Multi System Degeneration - Motor Exam - Screening Tests Sub-exam - Patient 6

Patient's speech is difficult to understand; loss of balance (fell off a truck); occasional choking spells, especially if he eats fast; bladder urgency; and slight impairment of memory. The patient returns for a follow-up with his wife. Since the last visit, he reports no significant changes. His speech is unchanged. Balance is the same with occasional falling. He has occasional choking spells, especially if he eats fast. He continues to have bladder urgency and an occasional accident, but he a

Biophysics

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A Future for Ukraine: Lessons from Poland

In his capacity as Minister of Foreign Affairs of the Republic of Poland, H.E. Radoslaw Sikorski became a leading actor in the coordination of the European response to the Ukraine crisis. His public address will highlight the key challenges facing Europe and Ukraine today, and what response options European leaders have to resolve the crisis and redefine their relationship with Russia.

5 Contributors to the course

Scientists throughout the world are increasingly interested in the relationship between science and society. Part of their concern is with the social responsibilities scientists have in relation to broader public interests. That raises important issues to do with the ethical and social dimension of scientists' work and how scientists explain â€“ and perhaps justify â€“ their work to the wider public.

10 Living in herds

From the mouse-deer to the elephant, plant eaters come in all shapes and sizes. But how do they manage to flourish on a salad diet? In this unit we will examine the special features that allow them to extract their nutrients from leaves, and see how some plants protect themselves from these predators. This is the fourth unit in the â€˜Studying mammalsâ€™ series.

9 Wildebeest migration

From the mouse-deer to the elephant, plant eaters come in all shapes and sizes. But how do they manage to flourish on a salad diet? In this unit we will examine the special features that allow them to extract their nutrients from leaves, and see how some plants protect themselves from these predators. This is the fourth unit in the â€˜Studying mammalsâ€™ series.

5.1.4 Getting agreement with the no-monopole law

James Clerk Maxwell (1831-1879) is arguably the father of electromagnetism, and unarguably one of the greatest physicists ever. Einstein called Maxwell's equations 'the most important event in physics since Newton's time, not only because of their wealth of content, but also because they form a pattern for a new type of law'. This unit will examine Maxwell's greatest triumph, the prediction that electromagnetic waves can propagate vast distances through empty space and the realisation that light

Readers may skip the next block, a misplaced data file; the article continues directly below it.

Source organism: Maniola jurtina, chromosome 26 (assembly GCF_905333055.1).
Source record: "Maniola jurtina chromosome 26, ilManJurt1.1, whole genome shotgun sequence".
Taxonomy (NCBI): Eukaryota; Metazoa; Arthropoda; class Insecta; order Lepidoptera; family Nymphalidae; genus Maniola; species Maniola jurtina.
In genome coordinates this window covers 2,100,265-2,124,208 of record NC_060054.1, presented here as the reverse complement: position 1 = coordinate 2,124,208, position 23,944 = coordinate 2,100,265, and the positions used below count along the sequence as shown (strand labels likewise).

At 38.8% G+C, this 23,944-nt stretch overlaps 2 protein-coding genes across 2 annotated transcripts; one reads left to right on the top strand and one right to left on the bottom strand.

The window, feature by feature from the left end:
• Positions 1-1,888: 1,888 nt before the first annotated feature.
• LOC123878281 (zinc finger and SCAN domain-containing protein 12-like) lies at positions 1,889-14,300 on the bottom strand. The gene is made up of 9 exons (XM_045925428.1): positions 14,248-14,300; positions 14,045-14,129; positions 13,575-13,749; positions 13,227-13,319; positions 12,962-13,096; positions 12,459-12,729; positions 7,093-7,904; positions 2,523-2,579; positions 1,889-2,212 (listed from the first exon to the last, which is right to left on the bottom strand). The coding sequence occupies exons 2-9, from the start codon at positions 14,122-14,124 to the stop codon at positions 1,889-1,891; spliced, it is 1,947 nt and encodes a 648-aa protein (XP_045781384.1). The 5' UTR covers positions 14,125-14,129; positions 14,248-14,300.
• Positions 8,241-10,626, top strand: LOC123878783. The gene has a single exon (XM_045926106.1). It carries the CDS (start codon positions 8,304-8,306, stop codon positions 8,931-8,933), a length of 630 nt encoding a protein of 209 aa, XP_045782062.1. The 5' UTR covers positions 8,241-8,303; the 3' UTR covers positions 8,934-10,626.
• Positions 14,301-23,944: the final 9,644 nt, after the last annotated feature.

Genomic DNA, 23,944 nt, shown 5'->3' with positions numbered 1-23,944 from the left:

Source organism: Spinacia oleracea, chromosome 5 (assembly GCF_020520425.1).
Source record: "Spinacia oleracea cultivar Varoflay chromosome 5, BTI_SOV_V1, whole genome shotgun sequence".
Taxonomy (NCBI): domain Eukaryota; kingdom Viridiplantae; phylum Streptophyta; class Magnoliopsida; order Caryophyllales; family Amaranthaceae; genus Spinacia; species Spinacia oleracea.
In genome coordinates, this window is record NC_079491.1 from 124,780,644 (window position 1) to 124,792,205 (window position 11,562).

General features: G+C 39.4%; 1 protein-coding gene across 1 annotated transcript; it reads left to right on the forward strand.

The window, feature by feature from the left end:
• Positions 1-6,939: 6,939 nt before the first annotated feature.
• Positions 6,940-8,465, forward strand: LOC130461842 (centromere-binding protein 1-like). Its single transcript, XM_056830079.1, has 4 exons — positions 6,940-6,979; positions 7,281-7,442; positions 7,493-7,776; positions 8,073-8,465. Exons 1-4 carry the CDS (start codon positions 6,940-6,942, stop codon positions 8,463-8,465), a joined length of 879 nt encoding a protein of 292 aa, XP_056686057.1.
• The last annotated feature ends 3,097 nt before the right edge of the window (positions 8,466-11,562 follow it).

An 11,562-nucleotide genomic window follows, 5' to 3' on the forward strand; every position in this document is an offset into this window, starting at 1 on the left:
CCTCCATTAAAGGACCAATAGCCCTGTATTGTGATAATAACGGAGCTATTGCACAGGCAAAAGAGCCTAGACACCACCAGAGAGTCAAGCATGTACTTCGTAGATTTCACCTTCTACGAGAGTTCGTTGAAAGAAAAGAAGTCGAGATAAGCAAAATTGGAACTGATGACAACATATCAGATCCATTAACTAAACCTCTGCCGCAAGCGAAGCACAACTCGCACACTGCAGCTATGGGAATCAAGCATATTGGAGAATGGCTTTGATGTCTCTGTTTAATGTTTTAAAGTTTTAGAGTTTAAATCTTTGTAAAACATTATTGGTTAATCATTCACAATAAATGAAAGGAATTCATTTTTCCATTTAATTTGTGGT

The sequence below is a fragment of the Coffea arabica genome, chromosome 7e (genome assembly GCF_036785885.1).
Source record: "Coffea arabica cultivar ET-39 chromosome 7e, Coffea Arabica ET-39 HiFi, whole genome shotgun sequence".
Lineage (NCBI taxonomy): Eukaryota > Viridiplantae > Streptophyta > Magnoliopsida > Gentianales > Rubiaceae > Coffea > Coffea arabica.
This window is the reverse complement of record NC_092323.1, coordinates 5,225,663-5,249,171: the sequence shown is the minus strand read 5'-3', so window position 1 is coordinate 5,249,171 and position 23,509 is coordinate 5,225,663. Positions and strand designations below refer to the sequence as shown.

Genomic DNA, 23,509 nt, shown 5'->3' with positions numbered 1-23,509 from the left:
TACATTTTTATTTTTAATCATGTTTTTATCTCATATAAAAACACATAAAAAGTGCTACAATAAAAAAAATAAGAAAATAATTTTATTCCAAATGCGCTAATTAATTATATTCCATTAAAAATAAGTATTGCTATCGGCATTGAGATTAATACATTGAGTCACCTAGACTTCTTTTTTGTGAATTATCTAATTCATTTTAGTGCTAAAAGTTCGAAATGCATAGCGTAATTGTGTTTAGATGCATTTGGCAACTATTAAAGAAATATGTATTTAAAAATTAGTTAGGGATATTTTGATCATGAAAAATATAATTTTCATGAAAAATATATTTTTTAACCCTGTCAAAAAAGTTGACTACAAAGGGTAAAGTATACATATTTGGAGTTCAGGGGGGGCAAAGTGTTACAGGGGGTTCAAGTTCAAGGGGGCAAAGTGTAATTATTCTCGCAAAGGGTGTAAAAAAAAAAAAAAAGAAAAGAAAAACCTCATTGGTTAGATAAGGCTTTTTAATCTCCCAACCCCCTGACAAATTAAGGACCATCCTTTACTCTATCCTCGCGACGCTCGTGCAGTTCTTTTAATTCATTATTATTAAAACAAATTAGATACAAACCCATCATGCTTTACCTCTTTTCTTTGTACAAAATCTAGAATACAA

3.3.2 A capacitor with time-varying charges on its plates

James Clerk Maxwell (1831-1879) is arguably the father of electromagnetism, and unarguably one of the greatest physicists ever. Einstein called Maxwell's equations 'the most important event in physics since Newton's time, not only because of their wealth of content, but also because they form a pattern for a new type of law'. This unit will examine Maxwell's greatest triumph, the prediction that electromagnetic waves can propagate vast distances through empty space and the realisation that light

3.3.1 An expanding sphere of charge

James Clerk Maxwell (1831-1879) is arguably the father of electromagnetism, and unarguably one of the greatest physicists ever. Einstein called Maxwell's equations 'the most important event in physics since Newton's time, not only because of their wealth of content, but also because they form a pattern for a new type of law'. This unit will examine Maxwell's greatest triumph, the prediction that electromagnetic waves can propagate vast distances through empty space and the realisation that light

3.1 Limitations of Ampère's law

James Clerk Maxwell (1831-1879) is arguably the father of electromagnetism, and unarguably one of the greatest physicists ever. Einstein called Maxwell's equations 'the most important event in physics since Newton's time, not only because of their wealth of content, but also because they form a pattern for a new type of law'. This unit will examine Maxwell's greatest triumph, the prediction that electromagnetic waves can propagate vast distances through empty space and the realisation that light